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The Ramchargers prototype 1965 A/FX Altered Wheelbase(AWB)fuel injected drag car. The Ramchargers built this on a Plymouth body.

This car and the AWB Dodges and Plymouths that followed would change the face of drag racing forever. They became the first of the "funny cars".
Ramchargers Stories - from Mike Buckel Part 15: Plans for 1965

By Mike Buckel and Society Staff – reprint with permission only

Late in the ’64 season, Dyno Don turned a 10.75 sec run at Cecil County Dragway in his ’65 Mercury Comet with the new overhead cam (OHC) engine.  This being quicker than our ’64 A/FX car was running, and it caused us to ponder on what to do for 1965.  It was clear that something radical was in order.  The Comets were smaller, lighter and with a shorter wheelbase than our B-Body cars.  Add to that the fact that the OHC engine made 25 to 50 hp more than our cross ram Hemi.

Changing to an A-Body was out of the question at this time since the Corporation had no interest in offering big engines in the compact cars.  You may recall that the little 273 LA engine had just been introduced in Darts and Valiants.  Chrysler was promoting the new 5 & 50 warranties, which stood for 5-years and 50,000-miles.  The 273 was dubbed the 5 & 50 engine because it was 5 years too late and 50 cubic inches too small.  We needed a plan to make the B-Body cars competitive in A/FX where the Comets and Mustangs would be running. 

Advancement in Super Stock would also be required as NHRA outlawed aluminum body panels and we expected Ford to make the OHC engine available in the Thunderbolt package.  Ramcharger Tom Hoover was still the race manager in engineering and he tasked Ramcharger, Jim Thornton with coming up with solutions to these problems.  His work resulted in the famous A990 cars and the altered wheelbase “funny cars.”

The A990 cars were a very well executed follow-on to the highly successful Super Stock package cars of ’62, ‘63, and ’64.  The bodies were steel but with numerous weight reduction features including aluminum heads on the Hemi that brought the cars in at less than 3200 lbs.  These were certainly the most prepared racecars ever offered by an automobile manufacturer in production and they proved successful in NHRA Super Stock racing.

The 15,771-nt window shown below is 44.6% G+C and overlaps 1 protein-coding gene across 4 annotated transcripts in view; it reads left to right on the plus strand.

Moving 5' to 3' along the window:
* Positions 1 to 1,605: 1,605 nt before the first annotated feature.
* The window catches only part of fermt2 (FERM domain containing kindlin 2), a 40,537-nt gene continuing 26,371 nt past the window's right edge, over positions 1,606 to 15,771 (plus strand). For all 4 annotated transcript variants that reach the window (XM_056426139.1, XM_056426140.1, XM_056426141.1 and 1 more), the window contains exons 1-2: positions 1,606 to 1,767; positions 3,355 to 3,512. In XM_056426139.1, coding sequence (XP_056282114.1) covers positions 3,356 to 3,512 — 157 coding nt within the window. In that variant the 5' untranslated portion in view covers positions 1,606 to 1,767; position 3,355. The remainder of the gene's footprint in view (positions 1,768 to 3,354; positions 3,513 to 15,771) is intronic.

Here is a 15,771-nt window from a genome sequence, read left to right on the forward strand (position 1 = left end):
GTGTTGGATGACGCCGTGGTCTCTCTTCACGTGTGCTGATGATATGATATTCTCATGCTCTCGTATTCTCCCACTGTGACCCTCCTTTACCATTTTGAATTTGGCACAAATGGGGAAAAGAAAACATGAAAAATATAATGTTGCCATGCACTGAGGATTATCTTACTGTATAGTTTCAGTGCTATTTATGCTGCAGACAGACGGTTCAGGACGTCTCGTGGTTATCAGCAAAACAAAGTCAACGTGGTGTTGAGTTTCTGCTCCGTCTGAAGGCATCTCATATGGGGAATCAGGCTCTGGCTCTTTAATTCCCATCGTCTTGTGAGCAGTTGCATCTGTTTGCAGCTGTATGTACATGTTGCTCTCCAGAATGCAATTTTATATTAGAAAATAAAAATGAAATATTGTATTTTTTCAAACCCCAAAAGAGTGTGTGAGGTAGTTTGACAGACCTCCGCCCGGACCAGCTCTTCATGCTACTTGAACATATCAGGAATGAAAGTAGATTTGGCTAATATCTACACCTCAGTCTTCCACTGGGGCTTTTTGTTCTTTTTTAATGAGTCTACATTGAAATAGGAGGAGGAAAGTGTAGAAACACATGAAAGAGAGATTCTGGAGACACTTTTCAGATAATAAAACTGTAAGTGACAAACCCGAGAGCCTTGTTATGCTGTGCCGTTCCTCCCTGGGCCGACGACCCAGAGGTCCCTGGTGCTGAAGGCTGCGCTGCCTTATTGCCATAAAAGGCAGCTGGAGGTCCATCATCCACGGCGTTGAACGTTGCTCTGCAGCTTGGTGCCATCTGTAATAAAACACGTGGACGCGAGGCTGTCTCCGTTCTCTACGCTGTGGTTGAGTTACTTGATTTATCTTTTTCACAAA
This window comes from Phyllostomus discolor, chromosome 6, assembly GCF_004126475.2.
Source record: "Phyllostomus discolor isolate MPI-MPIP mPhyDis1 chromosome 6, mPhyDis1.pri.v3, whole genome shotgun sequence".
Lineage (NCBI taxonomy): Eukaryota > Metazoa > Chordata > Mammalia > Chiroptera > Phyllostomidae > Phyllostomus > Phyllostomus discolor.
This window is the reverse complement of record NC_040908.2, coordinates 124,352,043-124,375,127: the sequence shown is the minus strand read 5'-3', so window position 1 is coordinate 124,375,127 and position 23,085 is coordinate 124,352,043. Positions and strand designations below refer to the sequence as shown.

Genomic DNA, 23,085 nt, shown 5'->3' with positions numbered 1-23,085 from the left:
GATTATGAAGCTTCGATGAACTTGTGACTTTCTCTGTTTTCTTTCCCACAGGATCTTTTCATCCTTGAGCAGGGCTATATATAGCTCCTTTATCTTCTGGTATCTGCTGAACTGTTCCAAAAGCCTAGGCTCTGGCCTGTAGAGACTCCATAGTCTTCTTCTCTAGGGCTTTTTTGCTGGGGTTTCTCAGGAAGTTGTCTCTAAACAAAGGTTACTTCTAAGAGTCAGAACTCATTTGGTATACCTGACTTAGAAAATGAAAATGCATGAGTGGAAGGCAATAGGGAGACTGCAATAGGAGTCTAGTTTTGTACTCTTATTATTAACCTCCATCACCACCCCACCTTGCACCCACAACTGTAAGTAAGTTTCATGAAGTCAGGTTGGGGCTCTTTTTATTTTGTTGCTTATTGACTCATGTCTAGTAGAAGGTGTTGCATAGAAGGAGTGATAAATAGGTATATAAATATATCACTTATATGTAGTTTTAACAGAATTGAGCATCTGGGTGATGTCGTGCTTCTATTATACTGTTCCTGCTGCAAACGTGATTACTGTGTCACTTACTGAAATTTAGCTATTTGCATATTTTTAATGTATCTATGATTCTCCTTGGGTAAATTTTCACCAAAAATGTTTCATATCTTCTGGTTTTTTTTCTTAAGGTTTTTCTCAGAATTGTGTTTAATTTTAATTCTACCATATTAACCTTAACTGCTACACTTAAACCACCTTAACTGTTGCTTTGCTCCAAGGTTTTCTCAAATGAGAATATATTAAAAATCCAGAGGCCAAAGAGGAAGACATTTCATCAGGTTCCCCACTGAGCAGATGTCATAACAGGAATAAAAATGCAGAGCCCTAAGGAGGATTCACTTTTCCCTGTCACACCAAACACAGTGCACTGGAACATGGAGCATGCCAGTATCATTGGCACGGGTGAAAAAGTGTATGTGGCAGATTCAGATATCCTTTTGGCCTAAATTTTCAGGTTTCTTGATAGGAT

The A/FX problem was not so easily solved.  A three-point program was conceived and implemented to address the perceived disadvantages: weight distribution, total weight and engine power.  If all three elements were successfully implemented we would have parity with the Comets and Mustangs in all categories except for frontal area.

Weight distribution was addressed by relocating the wheels the maximum amount.  If a little wheel movement was good in ’64 than a lot more would be good for ’65.  The front wheels were moved forward to the front bumper.  The rear wheels were moved forward so the wheelhouses were at the rear of the door opening.  A prototype Plymouth was modified and the process documented in the Chrysler Engineering Structures Lab.

The total weight issue was resolved by dipping the complete body-in-white in a tank of acid.  This is a common practice in the aircraft industry, known as “chemical milling.”  Ramcharger, Dale Reeker came up with this idea.  A suitable tank was located in California and 5 Plymouth and 5 Dodge bodies, framed in the Los Angeles plant were dipped and shipped to Detroit.  Arrangements were made with an ambulance body shop to convert the cars to altered wheelbase in accordance with instructions from the Structures Lab.  The Ramcharger car was not converted at this time.

The third element, engine power, was addressed with fuel injection.  This approach would not close the gap on the OHC engine but would make a dent in the problem.  A Hilborn fuel injection system was selected and Hilborn produced the manifolds.  I was still working in the Engine Lab and focused on determining the best inlet pipe configuration.  Probably 50 variations were tested with 7 ½ inch tapered tubes selected for best power.

 Next time, putting this all together and making it work.


"Dyno" Don Nicholson's 1965 A/FX SOHC Comet

The Ford Single Overhead Cam (SOHC) 427 Hemi drag engine

The 1965 A990 Dodge Hemi Super Stock

The aluminum head 426 Hemi in the 1965 A990 Super Stock cars

Just a few of the different length injector tubes tested by the Ramchargers for their AWB A/FX car

A peak into the next column -- the first run !